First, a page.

We continue a series of LGA1156 mainboards, but this time we are going to focus on the new Intel H57 Express and Intel H55 Express chipsets. For that purpose we have slightly modified our testbed and changed the applications set, but we are going to dwell on these changes a little later. Now, however, we feel like talking a little bit about the new Clarkdale processors. Overall, they have undoubtedly turned out quite successful, although there are a few not quite clear and even disappointing things that come to mind. Just a reminder: we have a detailed article on our site dedicated to these processors that is called Dual-Core LGA1156 Processors: Core i5-661, Core i3-540 and Pentium G6950 CPUs Review that you can also check out.
The biggest disappointment about the new Clarkdale CPUs is obviously their memory controller that was removed from the processor core and is now located on a separate die. As a result, Clarkdale processors work with the memory slower than not only LGA1366 Bloomfield processor featuring a triple-channel on-die memory controller. Even LGA1156 Lynnfield CPUs are unattainably ahead, although their memory controller is a dual-channel one and works at lower frequency than the one in Bloomfield CPUS. The new processor work with the memory pretty much as fast as LGA775 solutions, which memory controller is located in an individual North Bridge chip, which means that Intel made a significant step back with their new Clarkdale design.
Things are also not quite clear when it comes to graphics integrated into the new CPUs. We have another special review called Clarkdale’s Second Half: Intel HD Graphics Review, which talks about this matter in detail. Of course, graphics has improved, but the price of the integrated graphics platform has also increased significantly. Before, you could find a $30 processor and pair it with a simple $50 mainboard featuring integrated graphics onboard. Just add some memory and a hard drive to get a decent entry-level PC. Now the best you can get for this money would be only the most primitive Pentium G6950 processor, which means that the minimal cost of an entry-level platform ahs in fact become a few times higher.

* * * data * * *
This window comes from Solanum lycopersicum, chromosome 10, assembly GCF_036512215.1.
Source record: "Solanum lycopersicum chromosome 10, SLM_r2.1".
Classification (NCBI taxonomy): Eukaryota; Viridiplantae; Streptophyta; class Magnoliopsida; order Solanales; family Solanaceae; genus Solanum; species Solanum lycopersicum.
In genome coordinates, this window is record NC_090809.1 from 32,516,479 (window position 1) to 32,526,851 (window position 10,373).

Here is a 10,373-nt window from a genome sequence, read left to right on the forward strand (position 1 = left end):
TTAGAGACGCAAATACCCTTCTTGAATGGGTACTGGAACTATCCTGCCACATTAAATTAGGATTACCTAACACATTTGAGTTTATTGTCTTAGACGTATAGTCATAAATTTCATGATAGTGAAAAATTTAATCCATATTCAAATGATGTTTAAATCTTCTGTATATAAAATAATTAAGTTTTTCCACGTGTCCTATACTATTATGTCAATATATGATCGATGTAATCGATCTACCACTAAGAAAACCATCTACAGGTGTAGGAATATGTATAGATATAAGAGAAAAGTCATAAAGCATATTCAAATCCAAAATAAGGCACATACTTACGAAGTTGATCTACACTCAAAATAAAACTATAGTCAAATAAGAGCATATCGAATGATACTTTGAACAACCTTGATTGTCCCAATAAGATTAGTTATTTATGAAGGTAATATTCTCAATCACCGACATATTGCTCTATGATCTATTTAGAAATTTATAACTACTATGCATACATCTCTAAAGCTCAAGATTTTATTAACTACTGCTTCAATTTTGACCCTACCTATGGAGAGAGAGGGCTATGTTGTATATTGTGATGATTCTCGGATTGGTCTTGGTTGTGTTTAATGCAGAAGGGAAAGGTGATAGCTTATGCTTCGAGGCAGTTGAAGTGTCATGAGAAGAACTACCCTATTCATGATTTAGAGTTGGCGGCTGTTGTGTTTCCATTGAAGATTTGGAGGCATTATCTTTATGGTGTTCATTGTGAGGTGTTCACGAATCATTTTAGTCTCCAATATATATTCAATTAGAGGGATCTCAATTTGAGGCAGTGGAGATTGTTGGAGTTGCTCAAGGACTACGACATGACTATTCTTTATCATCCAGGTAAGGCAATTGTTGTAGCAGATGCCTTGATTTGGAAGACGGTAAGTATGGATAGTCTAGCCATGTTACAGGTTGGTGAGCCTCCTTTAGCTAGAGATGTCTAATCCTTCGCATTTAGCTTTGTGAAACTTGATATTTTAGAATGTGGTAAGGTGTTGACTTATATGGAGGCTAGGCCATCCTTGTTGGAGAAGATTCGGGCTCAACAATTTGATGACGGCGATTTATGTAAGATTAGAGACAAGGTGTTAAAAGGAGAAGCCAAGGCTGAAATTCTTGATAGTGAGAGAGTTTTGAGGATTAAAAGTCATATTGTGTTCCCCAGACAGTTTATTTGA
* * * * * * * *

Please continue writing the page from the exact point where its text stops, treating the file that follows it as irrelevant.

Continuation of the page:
Some limitations have also stepped in on the other front, when we in fact care more about the maximum performance rather than minimal price, but at the same time are quite OK with the potential of the integrated graphics core. Until now the users had freedom of choice, meaning that they could install any processor into a board with an integrated graphics core. Right now we are limited to dual-core CPUs only. What if you need high performance? What if you would really want to go for a contemporary quad-core CPU? There are no solutions like that with integrated graphics, so you will have to purchase a discrete graphics card as well.
However, despite these drawbacks, the new CPUs turned out quite successful. Of course, we would still prefer if that were the case due to advantages rather than despite the drawbacks. These CPus are quite economical and perform well. They are dual-core solutions, but they outperform their predecessors and competitors due to Hyper-Threading technology. And even though they aren’t always capable of competing successfully against real quad-core CPUs, many users don’t really care about that. Since the new processors promise to become very popular in the market, it is really important to make sure that you find the perfect mainboard for them. Our goal is to help you make the right choice, so please enjoy our new review series that will hopefully make it easy for you. We are going to start with a truly extraordinary mainboard – Asus P7H57D-V EVO.